Members, Partners, and Friends:
The death of George Floyd has brought many issues to a head. We too are outraged. Because another black man was murdered in broad daylight. Because our country militarizes police and criminalizes poverty. Because others stood by while George could not breathe. The U.S. has a history of institutionalized racism, police brutality, and injustice for Black and Brown Americans. We stand in solidarity with those demanding systemic change.
We recognize that PSI is a historically white-led organization and we are actively reflecting on our privileged position and striving to be proactively anti-racist in our policies, practices, and work culture.
Many of the same beliefs, practices, and systems that create and perpetuate white supremacy also create and perpetuate environmental destruction. After we consume products, our waste is trucked, transferred, landfilled, and burned in predominantly low-income communities of color. And while we all experience the impacts of climate change, the companies that benefit from the use of fossil fuels continue to profit while already vulnerable communities continue to shoulder the greatest burdens from rising temperatures and sea levels and pollution. Indeed, the U.S. economy was founded on genocide and slavery and continues to benefit from oppression today. PSI is committed to doing better.
- We will engage our staff, board, members, and partners in difficult conversations to better understand the deep pain and suffering of those impacted by racism.
- We will re-examine our work and the way we operate both internally and externally to address racial inequities by incorporating racial, economic, and environmental justice into our core work - starting with our human resources, communications, and stakeholder engagement practices.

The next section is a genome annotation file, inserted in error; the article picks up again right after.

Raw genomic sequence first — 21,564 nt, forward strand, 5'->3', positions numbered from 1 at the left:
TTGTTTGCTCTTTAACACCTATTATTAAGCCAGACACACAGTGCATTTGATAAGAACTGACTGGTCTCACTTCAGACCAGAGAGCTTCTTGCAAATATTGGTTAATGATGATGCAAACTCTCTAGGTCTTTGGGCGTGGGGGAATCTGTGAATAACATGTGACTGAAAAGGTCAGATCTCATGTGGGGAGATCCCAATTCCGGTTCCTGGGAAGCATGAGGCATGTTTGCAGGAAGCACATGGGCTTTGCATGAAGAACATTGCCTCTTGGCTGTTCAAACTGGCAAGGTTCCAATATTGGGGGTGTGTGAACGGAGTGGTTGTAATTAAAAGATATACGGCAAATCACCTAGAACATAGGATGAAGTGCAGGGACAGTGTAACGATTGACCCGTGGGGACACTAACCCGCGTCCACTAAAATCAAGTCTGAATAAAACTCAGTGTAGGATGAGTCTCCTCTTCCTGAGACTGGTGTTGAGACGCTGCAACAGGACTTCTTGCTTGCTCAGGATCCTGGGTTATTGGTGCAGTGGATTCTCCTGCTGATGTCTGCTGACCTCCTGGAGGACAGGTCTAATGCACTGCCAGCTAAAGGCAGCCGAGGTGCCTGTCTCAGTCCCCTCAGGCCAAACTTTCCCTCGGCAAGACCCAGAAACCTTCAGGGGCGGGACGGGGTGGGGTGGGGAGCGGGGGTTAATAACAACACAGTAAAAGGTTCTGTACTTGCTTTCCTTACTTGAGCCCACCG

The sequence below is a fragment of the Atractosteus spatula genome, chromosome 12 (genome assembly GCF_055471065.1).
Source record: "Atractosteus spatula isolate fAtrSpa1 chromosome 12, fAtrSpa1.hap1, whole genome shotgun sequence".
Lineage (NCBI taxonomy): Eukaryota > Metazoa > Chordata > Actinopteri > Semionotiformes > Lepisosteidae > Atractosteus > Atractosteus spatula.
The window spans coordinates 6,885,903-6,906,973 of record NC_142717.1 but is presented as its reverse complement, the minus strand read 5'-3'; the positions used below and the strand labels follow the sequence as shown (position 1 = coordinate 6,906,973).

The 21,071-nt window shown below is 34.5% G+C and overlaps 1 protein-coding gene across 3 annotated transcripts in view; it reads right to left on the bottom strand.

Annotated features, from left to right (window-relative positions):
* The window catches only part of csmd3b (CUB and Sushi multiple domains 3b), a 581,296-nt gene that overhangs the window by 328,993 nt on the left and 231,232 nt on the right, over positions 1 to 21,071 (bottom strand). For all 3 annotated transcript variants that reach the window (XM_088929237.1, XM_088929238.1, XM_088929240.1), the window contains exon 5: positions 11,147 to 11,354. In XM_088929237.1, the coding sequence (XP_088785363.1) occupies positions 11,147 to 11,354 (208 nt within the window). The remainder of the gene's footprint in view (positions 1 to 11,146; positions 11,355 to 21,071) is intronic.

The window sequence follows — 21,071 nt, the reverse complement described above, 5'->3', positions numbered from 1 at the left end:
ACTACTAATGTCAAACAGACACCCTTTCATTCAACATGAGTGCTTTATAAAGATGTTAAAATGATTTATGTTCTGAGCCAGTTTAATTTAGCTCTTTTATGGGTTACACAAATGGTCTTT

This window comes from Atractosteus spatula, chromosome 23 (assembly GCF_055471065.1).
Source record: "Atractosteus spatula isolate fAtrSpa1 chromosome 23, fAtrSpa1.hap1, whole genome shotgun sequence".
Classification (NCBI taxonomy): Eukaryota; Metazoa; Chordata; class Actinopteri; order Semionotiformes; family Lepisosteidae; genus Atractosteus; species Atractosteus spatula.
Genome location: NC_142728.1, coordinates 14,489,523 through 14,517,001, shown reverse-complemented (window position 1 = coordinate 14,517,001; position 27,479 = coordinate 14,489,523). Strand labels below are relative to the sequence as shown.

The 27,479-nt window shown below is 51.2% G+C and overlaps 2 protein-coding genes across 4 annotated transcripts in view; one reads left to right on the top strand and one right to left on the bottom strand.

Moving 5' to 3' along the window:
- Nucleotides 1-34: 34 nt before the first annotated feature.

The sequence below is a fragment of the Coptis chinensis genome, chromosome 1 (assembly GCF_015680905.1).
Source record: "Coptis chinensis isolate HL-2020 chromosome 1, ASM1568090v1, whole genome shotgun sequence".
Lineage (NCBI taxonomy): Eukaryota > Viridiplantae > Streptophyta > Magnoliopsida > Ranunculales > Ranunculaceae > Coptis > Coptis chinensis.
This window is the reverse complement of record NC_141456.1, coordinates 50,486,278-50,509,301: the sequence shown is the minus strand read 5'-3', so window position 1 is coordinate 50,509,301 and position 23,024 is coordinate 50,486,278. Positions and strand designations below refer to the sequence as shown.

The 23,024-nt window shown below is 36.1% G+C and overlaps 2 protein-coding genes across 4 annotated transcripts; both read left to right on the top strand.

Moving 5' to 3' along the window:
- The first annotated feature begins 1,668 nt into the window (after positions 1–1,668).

- We will embrace our responsibility as conveners and facilitators to incorporate equity and justice for people of color into our facilitated dialogues and our work.
PSI will strive to bring humility and compassion to how we treat ourselves and each other on this journey. This work can be hard, messy, and painful, but we refuse to let perfectionism, guilt, or discomfort distract us from the actions we need to take -- there is no environmental justice without racial and economic justice.
Restructuring the pillars of our economy so that producers are held accountable for their products is a step toward addressing economic justice. But until we directly address racial justice, both internally amongst ourselves and externally with our members and partners, we cannot fully achieve our mission.
Scott, Amanda, Suna, Sydney, Rachel, Josh, and Susan